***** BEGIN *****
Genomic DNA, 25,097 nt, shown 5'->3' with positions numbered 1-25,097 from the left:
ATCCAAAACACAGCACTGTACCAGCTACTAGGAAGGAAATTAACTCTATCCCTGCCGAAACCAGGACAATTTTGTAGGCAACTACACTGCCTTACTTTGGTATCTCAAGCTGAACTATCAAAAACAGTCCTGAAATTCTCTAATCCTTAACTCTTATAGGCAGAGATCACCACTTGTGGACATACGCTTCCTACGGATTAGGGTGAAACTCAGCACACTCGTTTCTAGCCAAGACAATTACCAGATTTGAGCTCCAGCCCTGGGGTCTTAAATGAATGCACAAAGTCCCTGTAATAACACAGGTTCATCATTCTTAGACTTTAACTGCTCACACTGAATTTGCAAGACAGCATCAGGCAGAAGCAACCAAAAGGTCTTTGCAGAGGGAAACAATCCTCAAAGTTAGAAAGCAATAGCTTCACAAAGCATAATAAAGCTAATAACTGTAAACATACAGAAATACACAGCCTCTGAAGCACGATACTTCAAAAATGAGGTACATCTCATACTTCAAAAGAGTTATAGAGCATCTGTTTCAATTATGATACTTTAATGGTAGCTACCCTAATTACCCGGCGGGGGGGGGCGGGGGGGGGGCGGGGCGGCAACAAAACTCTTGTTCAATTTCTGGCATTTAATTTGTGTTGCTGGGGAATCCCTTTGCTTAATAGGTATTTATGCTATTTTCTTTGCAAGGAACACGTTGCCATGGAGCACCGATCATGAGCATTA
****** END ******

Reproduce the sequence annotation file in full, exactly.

Genomic DNA, 25,097 nt, shown 5'->3' with positions numbered 1-25,097 from the left:
ATCCAAAACACAGCACTGTACCAGCTACTAGGAAGGAAATTAACTCTATCCCTGCCGAAACCAGGACAATTTTGTAGGCAACTACACTGCCTTACTTTGGTATCTCAAGCTGAACTATCAAAAACAGTCCTGAAATTCTCTAATCCTTAACTCTTATAGGCAGAGATCACCACTTGTGGACATACGCTTCCTACGGATTAGGGTGAAACTCAGCACACTCGTTTCTAGCCAAGACAATTACCAGATTTGAGCTCCAGCCCTGGGGTCTTAAATGAATGCACAAAGTCCCTGTAATAACACAGGTTCATCATTCTTAGACTTTAACTGCTCACACTGAATTTGCAAGACAGCATCAGGCAGAAGCAACCAAAAGGTCTTTGCAGAGGGAAACAATCCTCAAAGTTAGAAAGCAATAGCTTCACAAAGCATAATAAAGCTAATAACTGTAAACATACAGAAATACACAGCCTCTGAAGCACGATACTTCAAAAATGAGGTACATCTCATACTTCAAAAGAGTTATAGAGCATCTGTTTCAATTATGATACTTTAATGGTAGCTACCCTAATTACCCGGCGGGGGGGGGCGGGGGGGGGGCGGGGCGGCAACAAAACTCTTGTTCAATTTCTGGCATTTAATTTGTGTTGCTGGGGAATCCCTTTGCTTAATAGGTATTTATGCTATTTTCTTTGCAAGGAACACGTTGCCATGGAGCACCGATCATGAGCATTA